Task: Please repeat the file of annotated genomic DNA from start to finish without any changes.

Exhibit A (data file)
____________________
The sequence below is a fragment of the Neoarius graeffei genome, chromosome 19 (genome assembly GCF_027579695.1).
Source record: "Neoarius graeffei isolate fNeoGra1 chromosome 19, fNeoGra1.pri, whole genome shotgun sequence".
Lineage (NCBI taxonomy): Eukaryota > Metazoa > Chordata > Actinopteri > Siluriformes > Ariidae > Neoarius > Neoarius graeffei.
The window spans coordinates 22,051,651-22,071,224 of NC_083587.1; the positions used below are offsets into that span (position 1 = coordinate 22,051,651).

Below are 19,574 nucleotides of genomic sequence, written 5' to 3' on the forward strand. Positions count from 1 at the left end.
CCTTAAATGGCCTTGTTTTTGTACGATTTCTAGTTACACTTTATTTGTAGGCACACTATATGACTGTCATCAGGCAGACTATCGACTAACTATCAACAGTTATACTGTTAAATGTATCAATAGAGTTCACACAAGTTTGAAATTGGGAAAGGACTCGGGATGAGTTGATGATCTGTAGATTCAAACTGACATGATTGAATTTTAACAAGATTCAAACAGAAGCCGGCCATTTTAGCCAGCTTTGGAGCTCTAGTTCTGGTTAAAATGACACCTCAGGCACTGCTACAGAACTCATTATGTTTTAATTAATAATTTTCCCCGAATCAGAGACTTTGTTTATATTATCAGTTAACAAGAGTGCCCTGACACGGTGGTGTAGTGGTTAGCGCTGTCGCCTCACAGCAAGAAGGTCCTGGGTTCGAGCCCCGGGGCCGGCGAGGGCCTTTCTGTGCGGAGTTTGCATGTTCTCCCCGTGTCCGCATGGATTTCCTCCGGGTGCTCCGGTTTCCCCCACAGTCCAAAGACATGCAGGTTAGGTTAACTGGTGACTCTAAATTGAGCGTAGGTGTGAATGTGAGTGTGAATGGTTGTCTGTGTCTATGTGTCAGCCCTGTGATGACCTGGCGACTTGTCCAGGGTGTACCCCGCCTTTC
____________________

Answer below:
The sequence below is a fragment of the Neoarius graeffei genome, chromosome 19 (genome assembly GCF_027579695.1).
Source record: "Neoarius graeffei isolate fNeoGra1 chromosome 19, fNeoGra1.pri, whole genome shotgun sequence".
Lineage (NCBI taxonomy): Eukaryota > Metazoa > Chordata > Actinopteri > Siluriformes > Ariidae > Neoarius > Neoarius graeffei.
The window spans coordinates 22,051,651-22,071,224 of NC_083587.1; the positions used below are offsets into that span (position 1 = coordinate 22,051,651).

Below are 19,574 nucleotides of genomic sequence, written 5' to 3' on the forward strand. Positions count from 1 at the left end.
CCTTAAATGGCCTTGTTTTTGTACGATTTCTAGTTACACTTTATTTGTAGGCACACTATATGACTGTCATCAGGCAGACTATCGACTAACTATCAACAGTTATACTGTTAAATGTATCAATAGAGTTCACACAAGTTTGAAATTGGGAAAGGACTCGGGATGAGTTGATGATCTGTAGATTCAAACTGACATGATTGAATTTTAACAAGATTCAAACAGAAGCCGGCCATTTTAGCCAGCTTTGGAGCTCTAGTTCTGGTTAAAATGACACCTCAGGCACTGCTACAGAACTCATTATGTTTTAATTAATAATTTTCCCCGAATCAGAGACTTTGTTTATATTATCAGTTAACAAGAGTGCCCTGACACGGTGGTGTAGTGGTTAGCGCTGTCGCCTCACAGCAAGAAGGTCCTGGGTTCGAGCCCCGGGGCCGGCGAGGGCCTTTCTGTGCGGAGTTTGCATGTTCTCCCCGTGTCCGCATGGATTTCCTCCGGGTGCTCCGGTTTCCCCCACAGTCCAAAGACATGCAGGTTAGGTTAACTGGTGACTCTAAATTGAGCGTAGGTGTGAATGTGAGTGTGAATGGTTGTCTGTGTCTATGTGTCAGCCCTGTGATGACCTGGCGACTTGTCCAGGGTGTACCCCGCCTTTC